Minnesota Insects

Grasshoppers, Crickets, and Katydids

Order Orthoptera

Orthoptera is the order of insects that is characterized by having long hind legs, modified for jumping; leathery forewings; unsegmented cerci (appendages at tip of abdomen); small and well separated hind coxae; a pronotum with large descending lateral lobes; hind tibiae with two dorsal rows of teeth; and nymphal wing rudiments reversing their orientation in later instars. The order includes grasshoppers, locusts, crickets, and katydids.

There are about 20,000 species worldwide, 1,200 species in about 256 genera in North America north of Mexico.

red-legged grasshopper




Recent Additions

Camel cricket (Ceuthophilus sp.)

This is a very common genus of native crickets. It can be found under rotten logs, under stones, in mole hills, and other moist dark places, but is most often encountered in basements. Unlike most crickets it has no hearing organs (tympanum).

The family (Rhaphidophoridae) is identified by its distinctive, hump-backed shape, lack of wings and tympanum, and antennae longer than the body. The genus (Ceuthophilus) is identified by four end segments (tarsi) on each leg and the lack of a spine on the front of the tibia of the foreleg.

  camel cricket (Ceuthophilus sp.)
  Photo by Bill Reynolds

Curve-tailed bush katydid

This may be the most common large bush katydid. It is found from spring to autumn feeding on leaves and tender stems of a variety of plants. The head, body, wings, and legs are pale grass green, making it difficult to see except when it is startled into flight.

  curve-tailed bush katydid
    Photo by Bill Reynolds



This Web site is best viewed in a browser that supports HTML5.

If this box has rounded corners and a drop shadow, then congratulations! You are using a browser that supports HTML5. The following browsers support HTML5:

Chrome 25 and later

Firefox 15 and later

Internet Explorer 9 (partial)
Internet Explorer 10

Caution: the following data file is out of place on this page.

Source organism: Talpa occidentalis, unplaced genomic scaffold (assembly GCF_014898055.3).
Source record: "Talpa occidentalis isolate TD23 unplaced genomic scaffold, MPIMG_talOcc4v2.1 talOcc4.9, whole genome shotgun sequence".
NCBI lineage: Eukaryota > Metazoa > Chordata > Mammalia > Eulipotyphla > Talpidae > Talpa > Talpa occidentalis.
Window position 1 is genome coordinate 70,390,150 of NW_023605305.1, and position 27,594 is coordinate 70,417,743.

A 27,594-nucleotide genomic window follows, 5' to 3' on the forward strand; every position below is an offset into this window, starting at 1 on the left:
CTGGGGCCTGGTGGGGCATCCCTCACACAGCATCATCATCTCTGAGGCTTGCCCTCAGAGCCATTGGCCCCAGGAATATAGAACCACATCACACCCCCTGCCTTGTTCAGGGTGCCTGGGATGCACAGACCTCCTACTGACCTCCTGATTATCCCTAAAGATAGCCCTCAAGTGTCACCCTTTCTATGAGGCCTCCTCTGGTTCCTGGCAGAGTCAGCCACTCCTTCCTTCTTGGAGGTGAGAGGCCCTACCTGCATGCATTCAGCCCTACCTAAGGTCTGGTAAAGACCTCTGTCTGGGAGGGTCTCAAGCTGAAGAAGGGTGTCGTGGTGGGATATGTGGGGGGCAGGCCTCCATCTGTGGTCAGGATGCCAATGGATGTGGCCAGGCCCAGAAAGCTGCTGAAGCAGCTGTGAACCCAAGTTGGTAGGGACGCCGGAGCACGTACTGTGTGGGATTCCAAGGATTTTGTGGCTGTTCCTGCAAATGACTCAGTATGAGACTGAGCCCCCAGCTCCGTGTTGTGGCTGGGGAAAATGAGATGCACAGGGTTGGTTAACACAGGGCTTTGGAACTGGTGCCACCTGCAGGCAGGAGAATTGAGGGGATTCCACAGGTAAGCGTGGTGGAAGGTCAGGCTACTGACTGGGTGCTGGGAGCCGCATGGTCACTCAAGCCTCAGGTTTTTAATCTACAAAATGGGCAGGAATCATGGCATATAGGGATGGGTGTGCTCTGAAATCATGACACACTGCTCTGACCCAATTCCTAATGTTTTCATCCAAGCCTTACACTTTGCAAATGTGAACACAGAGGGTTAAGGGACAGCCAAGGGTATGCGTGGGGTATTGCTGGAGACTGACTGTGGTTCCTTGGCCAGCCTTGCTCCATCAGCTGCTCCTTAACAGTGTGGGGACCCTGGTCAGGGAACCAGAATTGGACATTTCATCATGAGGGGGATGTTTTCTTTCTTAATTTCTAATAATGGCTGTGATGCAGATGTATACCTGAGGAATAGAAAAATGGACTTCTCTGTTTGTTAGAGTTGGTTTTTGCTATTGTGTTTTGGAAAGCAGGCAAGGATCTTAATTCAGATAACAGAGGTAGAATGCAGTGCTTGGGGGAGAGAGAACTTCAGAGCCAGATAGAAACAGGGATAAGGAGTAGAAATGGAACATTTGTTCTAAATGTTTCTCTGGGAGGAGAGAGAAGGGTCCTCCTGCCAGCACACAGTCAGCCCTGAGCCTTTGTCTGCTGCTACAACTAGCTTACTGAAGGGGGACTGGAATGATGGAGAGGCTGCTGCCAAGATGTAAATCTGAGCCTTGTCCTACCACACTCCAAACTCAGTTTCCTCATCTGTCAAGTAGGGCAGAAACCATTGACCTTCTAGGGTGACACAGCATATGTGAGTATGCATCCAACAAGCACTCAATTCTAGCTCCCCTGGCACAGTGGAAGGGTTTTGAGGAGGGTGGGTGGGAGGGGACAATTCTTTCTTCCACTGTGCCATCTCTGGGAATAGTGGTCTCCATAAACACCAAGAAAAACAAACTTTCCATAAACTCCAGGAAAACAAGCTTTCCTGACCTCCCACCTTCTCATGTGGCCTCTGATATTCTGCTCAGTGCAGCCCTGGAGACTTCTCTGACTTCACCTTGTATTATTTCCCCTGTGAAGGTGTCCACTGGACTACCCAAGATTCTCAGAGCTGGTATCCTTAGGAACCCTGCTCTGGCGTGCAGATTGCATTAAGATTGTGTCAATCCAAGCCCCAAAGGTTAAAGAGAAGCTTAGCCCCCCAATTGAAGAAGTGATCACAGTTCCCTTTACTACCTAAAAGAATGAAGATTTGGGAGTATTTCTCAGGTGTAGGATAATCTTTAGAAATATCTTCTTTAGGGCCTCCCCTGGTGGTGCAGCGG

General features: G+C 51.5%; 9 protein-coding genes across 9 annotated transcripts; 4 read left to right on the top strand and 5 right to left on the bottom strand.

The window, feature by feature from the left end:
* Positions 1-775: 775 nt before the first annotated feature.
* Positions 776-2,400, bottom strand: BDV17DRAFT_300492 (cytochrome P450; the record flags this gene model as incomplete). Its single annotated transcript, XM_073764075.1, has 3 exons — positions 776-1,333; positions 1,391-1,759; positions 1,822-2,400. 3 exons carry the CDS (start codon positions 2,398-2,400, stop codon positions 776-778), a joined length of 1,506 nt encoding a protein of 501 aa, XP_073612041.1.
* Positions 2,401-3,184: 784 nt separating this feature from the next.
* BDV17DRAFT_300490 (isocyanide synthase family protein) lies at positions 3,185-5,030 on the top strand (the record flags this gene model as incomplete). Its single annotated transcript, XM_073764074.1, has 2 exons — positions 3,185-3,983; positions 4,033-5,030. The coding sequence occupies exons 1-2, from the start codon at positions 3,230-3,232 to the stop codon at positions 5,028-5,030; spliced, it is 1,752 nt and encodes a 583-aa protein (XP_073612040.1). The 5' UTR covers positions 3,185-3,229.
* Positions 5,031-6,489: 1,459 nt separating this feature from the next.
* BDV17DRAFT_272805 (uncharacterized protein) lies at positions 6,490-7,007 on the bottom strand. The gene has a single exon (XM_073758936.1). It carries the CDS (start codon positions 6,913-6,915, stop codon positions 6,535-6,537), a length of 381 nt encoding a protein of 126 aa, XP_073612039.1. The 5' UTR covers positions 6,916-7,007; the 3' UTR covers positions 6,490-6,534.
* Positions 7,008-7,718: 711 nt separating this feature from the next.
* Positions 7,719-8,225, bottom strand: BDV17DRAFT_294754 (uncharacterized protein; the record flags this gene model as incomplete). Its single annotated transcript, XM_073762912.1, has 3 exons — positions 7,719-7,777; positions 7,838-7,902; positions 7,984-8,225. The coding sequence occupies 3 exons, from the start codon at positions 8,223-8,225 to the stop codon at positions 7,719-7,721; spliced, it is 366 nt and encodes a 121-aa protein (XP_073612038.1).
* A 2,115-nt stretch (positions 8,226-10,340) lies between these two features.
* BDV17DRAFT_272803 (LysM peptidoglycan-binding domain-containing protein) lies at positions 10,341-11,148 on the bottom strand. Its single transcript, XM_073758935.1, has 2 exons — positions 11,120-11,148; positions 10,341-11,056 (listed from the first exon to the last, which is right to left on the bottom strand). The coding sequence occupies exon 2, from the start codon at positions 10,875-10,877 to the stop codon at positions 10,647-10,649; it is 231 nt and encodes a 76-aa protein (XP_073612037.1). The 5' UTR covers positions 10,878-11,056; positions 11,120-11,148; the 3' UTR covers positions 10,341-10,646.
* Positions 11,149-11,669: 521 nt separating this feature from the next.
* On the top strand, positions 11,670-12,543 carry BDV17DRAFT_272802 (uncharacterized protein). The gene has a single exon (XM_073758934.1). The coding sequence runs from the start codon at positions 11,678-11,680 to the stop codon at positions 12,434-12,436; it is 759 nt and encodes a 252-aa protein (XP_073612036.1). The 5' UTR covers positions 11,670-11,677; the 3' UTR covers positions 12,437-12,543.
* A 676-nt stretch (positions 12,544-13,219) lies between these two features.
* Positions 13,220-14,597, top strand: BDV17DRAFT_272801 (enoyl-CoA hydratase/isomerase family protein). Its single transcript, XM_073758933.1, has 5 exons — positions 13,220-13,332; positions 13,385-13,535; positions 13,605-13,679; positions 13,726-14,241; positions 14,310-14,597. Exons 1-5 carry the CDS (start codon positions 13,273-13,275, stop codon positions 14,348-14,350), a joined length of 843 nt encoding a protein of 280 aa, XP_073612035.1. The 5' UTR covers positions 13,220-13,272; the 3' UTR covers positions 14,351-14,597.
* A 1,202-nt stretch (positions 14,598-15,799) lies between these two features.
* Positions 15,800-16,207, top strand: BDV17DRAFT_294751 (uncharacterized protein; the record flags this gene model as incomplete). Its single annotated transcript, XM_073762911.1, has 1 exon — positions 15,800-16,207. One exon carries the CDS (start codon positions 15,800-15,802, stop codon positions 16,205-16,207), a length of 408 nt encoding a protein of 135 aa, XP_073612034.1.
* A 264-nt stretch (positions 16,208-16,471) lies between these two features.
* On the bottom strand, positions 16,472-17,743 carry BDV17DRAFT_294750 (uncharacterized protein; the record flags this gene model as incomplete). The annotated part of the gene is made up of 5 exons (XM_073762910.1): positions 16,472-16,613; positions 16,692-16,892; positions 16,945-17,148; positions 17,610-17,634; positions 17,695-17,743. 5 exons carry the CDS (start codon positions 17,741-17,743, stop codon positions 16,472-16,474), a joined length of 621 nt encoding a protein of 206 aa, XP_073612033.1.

Internet Explorer 11

Opera 12 and later

Safari 5.1 and later








autumn yellow-winged grasshopper (Arphia xanthoptera)


camel cricket (Ceuthophilus sp.)






curve-tailed bush katydid





striped ground cricket





differential grasshopper





red-legged grasshopper





striped ground cricket

Profile Photo Photo

camel cricket (Ceuthophilus sp.)

  Photo Photo

Carolina grasshopper (Dissosteira carolina)


coral-winged grasshopper (Pardalophora apiculata)

Profile Photo  

curve-tailed bush katydid (Scudderia curvicauda)

Profile Photo Photo

differential grasshopper (Melanoplus differentialis)

  Photo Photo

fall field cricket (Gryllus pennsylvanicus)


migratory grasshopper (Melanoplus sanguinipes)


mottled sand grasshopper (Spharagemon collare)


northern bush katydid (Scudderia septentrionalis)


northern green-striped grasshopper (Chortophaga viridifasciata viridifasciata)


orange-winged grasshopper (Pardalophora phoenicoptera)

Profile Photo Photo

red-legged grasshopper (Melanoplus femurrubrum)


red-winged grasshopper (Arphia pseudonietana)


snowy tree cricket (Oecanthus fultoni)


spring field cricket (Gryllus veletis)

  Photo Photo

striped ground cricket (Allonemobius fasciatus)


sulphur-winged grasshopper (Arphia sulphurea)


two-striped grasshopper (Melanoplus bivittatus)




Profile= Profile

Photo = Photo

Photo = Video






Capitalization of Common Names

Insect scientific names are governed by the International Commission on Zoological Nomenclature (ICZN). Vernacular (common) names are not. In an attempt to “assure the uniformity of (common) names of common insects” the Entomological Society of America (ESA) published Common Names of Insects and Related Organisms. ESA has no rule or guideline that addresses capitalization of common names. However, the database of common names published by ESA does not capitalize common names. National Center for Biotechnology Information (NCBI) also uses uncapitalized common names. Most other sources, including ITIS, BAMONA, Odonata Central, and the Peterson Field Guides, capitalize common insect names. MinnesotaSeasons.com will adhere to the convention followed by ESA and NCBI.

















Last Updated:

About Us | Privacy Policy | Contact Us | © 2014 MinnesotaSeasons.com. All rights reserved.